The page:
In the eyes of many, Trotsky was a man of theory while Lenin was a man of action. Trotsky was the esoteric and Lenin was the exoteric. Trotsky was the tragic hero and Lenin was simply the hero.

Trotsky

“Ladies.”

But, as time went on, I moved on to a more nuanced position regarding the “Great” October Revolution.

This isn’t to say that I don’t still have love for Lenin and Trotsky, because I do. However, I’m not the Trotskyist that I once was. On the flip side, I’m also certainly not trying to strengthen the pathetic argument that Marxism is some sort of religion with prophets and false prophets, blah blah blah.

I’m simply placing the lens upon my experiences as a former Trotskyist and a current Muslim.

The story of a prophet and his/her dispossessed rightful successor has played out countless times throughout the history of humanity.

And if you happen to know the story behind the Sunni-Shi’a split, then you’re probably already able to predict the parallels I’m about to draw. If not, dear reader, then away we go!

There exists a classical and incredibly potent story of a prophet and his/her dispossessed rightful successor. That is the story of the Prophet Muhammad (peace be upon him and his progeny) and Imam Ali ibn Abi Talib (peace be upon him).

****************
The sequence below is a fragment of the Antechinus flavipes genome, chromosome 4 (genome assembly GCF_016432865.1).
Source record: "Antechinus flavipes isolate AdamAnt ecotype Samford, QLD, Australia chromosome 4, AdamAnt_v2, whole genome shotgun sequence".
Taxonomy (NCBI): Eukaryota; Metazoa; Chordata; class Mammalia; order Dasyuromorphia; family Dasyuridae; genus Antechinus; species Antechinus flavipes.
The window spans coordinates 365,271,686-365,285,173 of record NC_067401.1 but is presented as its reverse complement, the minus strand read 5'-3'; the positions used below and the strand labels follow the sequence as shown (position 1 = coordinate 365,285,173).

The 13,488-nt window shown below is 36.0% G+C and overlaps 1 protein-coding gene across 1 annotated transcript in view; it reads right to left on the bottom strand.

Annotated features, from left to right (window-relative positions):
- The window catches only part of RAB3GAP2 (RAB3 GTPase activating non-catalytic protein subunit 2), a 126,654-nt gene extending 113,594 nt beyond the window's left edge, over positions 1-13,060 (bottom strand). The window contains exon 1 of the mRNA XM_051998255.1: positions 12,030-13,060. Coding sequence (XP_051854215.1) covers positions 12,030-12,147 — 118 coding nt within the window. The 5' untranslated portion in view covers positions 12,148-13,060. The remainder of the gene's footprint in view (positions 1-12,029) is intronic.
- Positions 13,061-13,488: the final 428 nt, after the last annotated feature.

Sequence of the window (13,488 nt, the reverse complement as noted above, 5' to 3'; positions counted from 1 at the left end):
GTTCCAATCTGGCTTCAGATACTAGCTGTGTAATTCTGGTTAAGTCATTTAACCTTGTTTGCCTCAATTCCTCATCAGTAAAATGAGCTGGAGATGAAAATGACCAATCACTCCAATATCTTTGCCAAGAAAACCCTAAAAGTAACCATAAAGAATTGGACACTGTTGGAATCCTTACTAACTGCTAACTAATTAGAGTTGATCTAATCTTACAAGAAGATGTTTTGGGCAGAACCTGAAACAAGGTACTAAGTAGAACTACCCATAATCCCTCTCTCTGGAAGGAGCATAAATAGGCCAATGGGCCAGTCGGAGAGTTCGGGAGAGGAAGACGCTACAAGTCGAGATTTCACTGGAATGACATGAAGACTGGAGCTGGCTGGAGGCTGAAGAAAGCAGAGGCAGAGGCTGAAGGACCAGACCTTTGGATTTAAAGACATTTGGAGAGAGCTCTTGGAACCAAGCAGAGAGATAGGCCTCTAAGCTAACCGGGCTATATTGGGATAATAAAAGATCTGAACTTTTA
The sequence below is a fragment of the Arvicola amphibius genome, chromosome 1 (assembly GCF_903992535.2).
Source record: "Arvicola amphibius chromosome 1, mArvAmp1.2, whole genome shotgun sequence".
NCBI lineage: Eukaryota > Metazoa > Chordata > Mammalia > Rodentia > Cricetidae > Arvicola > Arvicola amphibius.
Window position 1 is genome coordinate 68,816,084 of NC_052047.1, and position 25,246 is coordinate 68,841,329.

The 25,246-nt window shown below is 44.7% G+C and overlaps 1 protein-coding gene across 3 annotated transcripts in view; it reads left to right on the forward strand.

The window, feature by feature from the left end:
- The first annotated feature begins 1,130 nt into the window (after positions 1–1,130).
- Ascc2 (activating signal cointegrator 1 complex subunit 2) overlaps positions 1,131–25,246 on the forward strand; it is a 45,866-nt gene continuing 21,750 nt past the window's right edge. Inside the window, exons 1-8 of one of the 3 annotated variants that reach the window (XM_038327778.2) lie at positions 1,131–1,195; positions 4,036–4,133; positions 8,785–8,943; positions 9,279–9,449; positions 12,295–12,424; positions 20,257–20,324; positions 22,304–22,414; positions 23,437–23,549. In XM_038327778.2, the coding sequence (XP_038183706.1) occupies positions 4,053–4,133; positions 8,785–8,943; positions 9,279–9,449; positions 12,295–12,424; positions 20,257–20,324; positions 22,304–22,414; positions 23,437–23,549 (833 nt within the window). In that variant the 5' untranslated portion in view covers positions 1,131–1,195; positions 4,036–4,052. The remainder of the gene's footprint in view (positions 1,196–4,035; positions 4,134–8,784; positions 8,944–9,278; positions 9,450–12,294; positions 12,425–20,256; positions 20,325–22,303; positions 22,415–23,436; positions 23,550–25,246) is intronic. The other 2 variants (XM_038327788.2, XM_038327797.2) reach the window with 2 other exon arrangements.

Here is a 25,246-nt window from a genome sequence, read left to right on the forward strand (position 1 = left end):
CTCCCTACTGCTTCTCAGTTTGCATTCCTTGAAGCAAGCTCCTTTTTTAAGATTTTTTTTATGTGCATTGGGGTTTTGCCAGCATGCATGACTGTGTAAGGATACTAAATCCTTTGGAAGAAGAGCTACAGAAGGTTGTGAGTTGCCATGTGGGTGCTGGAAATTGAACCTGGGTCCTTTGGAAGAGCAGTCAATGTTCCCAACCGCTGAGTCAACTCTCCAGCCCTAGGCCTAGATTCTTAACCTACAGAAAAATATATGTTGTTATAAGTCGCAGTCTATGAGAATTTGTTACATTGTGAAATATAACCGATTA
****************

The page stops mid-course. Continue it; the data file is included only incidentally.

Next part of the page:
Briefly, the Prophet Muhammad (PBUH) was born in or around the year 570. When he was 40 years old, he was visited by the Angel Gabriel and began receiving revelation. This revelation would be eventually compiled into what is now the Qur’an. Throughout the rest of his life he would fulfill the roles of father, grandfather, husband, statesman, general, diplomat, and (most importantly) messenger of God. He passed away when he was 63 and his death sent the young Muslim community into disarray.

Two main factions emerged almost immediately – the proto-Sunni and the proto-Shi’a.

The Stalinists and Trotskyists of their age (although neither group would like me characterizing them in those terms).

The people who came to be called “Sunni” pledged allegiance (or some form thereof) to the actual political successors to the Prophet (PBUH) in the following centuries. The Shi’a, on the other hand, believed that Imam Ali (a.s.) had been designated by the Prophet (and by extension, by God) to be the true successor. Just as the Trotskyists had been designated by Lenin (and by extension, by Marx) to be the true successor.